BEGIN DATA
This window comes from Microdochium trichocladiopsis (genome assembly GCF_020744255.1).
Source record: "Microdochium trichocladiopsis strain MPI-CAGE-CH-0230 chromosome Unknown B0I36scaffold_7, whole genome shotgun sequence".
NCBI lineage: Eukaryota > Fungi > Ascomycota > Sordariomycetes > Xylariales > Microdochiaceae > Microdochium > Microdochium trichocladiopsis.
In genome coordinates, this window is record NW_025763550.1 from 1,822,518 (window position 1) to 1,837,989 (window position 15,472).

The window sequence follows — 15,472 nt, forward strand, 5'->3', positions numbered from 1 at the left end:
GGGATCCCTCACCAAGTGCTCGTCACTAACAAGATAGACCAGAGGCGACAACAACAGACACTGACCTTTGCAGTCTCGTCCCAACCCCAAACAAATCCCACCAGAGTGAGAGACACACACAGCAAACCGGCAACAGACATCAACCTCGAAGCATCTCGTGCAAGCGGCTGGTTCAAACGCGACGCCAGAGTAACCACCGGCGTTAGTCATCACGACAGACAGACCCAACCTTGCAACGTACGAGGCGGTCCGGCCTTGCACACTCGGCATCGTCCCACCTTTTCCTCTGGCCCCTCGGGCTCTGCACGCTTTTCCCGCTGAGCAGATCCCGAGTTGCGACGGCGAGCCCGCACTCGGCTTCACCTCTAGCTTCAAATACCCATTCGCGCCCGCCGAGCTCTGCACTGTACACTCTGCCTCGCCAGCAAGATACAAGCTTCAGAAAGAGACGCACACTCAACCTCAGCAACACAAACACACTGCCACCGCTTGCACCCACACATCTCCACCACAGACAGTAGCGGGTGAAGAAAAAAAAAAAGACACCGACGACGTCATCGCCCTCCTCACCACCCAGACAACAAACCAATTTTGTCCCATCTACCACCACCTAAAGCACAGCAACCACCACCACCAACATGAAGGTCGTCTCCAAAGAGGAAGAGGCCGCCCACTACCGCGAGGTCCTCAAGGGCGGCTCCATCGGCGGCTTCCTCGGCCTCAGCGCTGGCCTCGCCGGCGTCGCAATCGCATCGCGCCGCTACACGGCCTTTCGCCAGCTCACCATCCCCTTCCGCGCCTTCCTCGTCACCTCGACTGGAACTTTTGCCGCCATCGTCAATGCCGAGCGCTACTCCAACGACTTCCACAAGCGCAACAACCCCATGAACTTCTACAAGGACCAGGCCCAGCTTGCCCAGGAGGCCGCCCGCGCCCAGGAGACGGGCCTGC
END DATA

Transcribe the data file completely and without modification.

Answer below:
This window comes from Microdochium trichocladiopsis (genome assembly GCF_020744255.1).
Source record: "Microdochium trichocladiopsis strain MPI-CAGE-CH-0230 chromosome Unknown B0I36scaffold_7, whole genome shotgun sequence".
NCBI lineage: Eukaryota > Fungi > Ascomycota > Sordariomycetes > Xylariales > Microdochiaceae > Microdochium > Microdochium trichocladiopsis.
In genome coordinates, this window is record NW_025763550.1 from 1,822,518 (window position 1) to 1,837,989 (window position 15,472).

The window sequence follows — 15,472 nt, forward strand, 5'->3', positions numbered from 1 at the left end:
GGGATCCCTCACCAAGTGCTCGTCACTAACAAGATAGACCAGAGGCGACAACAACAGACACTGACCTTTGCAGTCTCGTCCCAACCCCAAACAAATCCCACCAGAGTGAGAGACACACACAGCAAACCGGCAACAGACATCAACCTCGAAGCATCTCGTGCAAGCGGCTGGTTCAAACGCGACGCCAGAGTAACCACCGGCGTTAGTCATCACGACAGACAGACCCAACCTTGCAACGTACGAGGCGGTCCGGCCTTGCACACTCGGCATCGTCCCACCTTTTCCTCTGGCCCCTCGGGCTCTGCACGCTTTTCCCGCTGAGCAGATCCCGAGTTGCGACGGCGAGCCCGCACTCGGCTTCACCTCTAGCTTCAAATACCCATTCGCGCCCGCCGAGCTCTGCACTGTACACTCTGCCTCGCCAGCAAGATACAAGCTTCAGAAAGAGACGCACACTCAACCTCAGCAACACAAACACACTGCCACCGCTTGCACCCACACATCTCCACCACAGACAGTAGCGGGTGAAGAAAAAAAAAAAGACACCGACGACGTCATCGCCCTCCTCACCACCCAGACAACAAACCAATTTTGTCCCATCTACCACCACCTAAAGCACAGCAACCACCACCACCAACATGAAGGTCGTCTCCAAAGAGGAAGAGGCCGCCCACTACCGCGAGGTCCTCAAGGGCGGCTCCATCGGCGGCTTCCTCGGCCTCAGCGCTGGCCTCGCCGGCGTCGCAATCGCATCGCGCCGCTACACGGCCTTTCGCCAGCTCACCATCCCCTTCCGCGCCTTCCTCGTCACCTCGACTGGAACTTTTGCCGCCATCGTCAATGCCGAGCGCTACTCCAACGACTTCCACAAGCGCAACAACCCCATGAACTTCTACAAGGACCAGGCCCAGCTTGCCCAGGAGGCCGCCCGCGCCCAGGAGACGGGCCTGC